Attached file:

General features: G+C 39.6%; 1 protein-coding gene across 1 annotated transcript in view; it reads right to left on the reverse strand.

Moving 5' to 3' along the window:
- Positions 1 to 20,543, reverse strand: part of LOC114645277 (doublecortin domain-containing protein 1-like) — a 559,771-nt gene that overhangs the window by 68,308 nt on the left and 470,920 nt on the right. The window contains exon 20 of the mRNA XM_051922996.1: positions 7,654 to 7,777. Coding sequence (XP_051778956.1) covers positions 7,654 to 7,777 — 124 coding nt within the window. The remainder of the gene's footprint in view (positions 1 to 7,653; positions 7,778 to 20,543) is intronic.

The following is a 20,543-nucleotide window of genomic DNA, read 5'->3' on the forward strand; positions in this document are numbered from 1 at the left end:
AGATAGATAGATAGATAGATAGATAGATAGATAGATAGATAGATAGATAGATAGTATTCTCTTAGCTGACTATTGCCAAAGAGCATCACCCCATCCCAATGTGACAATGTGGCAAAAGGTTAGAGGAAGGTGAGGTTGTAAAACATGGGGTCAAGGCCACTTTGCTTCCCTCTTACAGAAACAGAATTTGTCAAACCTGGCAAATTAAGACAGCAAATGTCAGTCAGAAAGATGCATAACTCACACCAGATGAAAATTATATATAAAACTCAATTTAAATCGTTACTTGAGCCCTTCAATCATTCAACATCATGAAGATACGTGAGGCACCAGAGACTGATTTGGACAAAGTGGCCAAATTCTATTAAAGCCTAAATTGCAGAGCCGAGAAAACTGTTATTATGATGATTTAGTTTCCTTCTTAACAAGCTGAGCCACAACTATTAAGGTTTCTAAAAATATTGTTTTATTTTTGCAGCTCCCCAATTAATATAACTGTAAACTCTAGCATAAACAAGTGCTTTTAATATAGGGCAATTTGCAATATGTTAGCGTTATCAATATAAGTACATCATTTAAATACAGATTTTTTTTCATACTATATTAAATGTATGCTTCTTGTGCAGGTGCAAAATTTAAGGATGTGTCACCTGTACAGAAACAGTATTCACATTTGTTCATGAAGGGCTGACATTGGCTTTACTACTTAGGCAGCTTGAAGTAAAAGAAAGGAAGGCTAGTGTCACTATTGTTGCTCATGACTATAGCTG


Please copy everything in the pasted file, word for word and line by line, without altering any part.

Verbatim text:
General features: G+C 39.6%; 1 protein-coding gene across 1 annotated transcript in view; it reads right to left on the reverse strand.

Moving 5' to 3' along the window:
- Positions 1 to 20,543, reverse strand: part of LOC114645277 (doublecortin domain-containing protein 1-like) — a 559,771-nt gene that overhangs the window by 68,308 nt on the left and 470,920 nt on the right. The window contains exon 20 of the mRNA XM_051922996.1: positions 7,654 to 7,777. Coding sequence (XP_051778956.1) covers positions 7,654 to 7,777 — 124 coding nt within the window. The remainder of the gene's footprint in view (positions 1 to 7,653; positions 7,778 to 20,543) is intronic.

The following is a 20,543-nucleotide window of genomic DNA, read 5'->3' on the forward strand; positions in this document are numbered from 1 at the left end:
AGATAGATAGATAGATAGATAGATAGATAGATAGATAGATAGATAGATAGATAGTATTCTCTTAGCTGACTATTGCCAAAGAGCATCACCCCATCCCAATGTGACAATGTGGCAAAAGGTTAGAGGAAGGTGAGGTTGTAAAACATGGGGTCAAGGCCACTTTGCTTCCCTCTTACAGAAACAGAATTTGTCAAACCTGGCAAATTAAGACAGCAAATGTCAGTCAGAAAGATGCATAACTCACACCAGATGAAAATTATATATAAAACTCAATTTAAATCGTTACTTGAGCCCTTCAATCATTCAACATCATGAAGATACGTGAGGCACCAGAGACTGATTTGGACAAAGTGGCCAAATTCTATTAAAGCCTAAATTGCAGAGCCGAGAAAACTGTTATTATGATGATTTAGTTTCCTTCTTAACAAGCTGAGCCACAACTATTAAGGTTTCTAAAAATATTGTTTTATTTTTGCAGCTCCCCAATTAATATAACTGTAAACTCTAGCATAAACAAGTGCTTTTAATATAGGGCAATTTGCAATATGTTAGCGTTATCAATATAAGTACATCATTTAAATACAGATTTTTTTTCATACTATATTAAATGTATGCTTCTTGTGCAGGTGCAAAATTTAAGGATGTGTCACCTGTACAGAAACAGTATTCACATTTGTTCATGAAGGGCTGACATTGGCTTTACTACTTAGGCAGCTTGAAGTAAAAGAAAGGAAGGCTAGTGTCACTATTGTTGCTCATGACTATAGCTG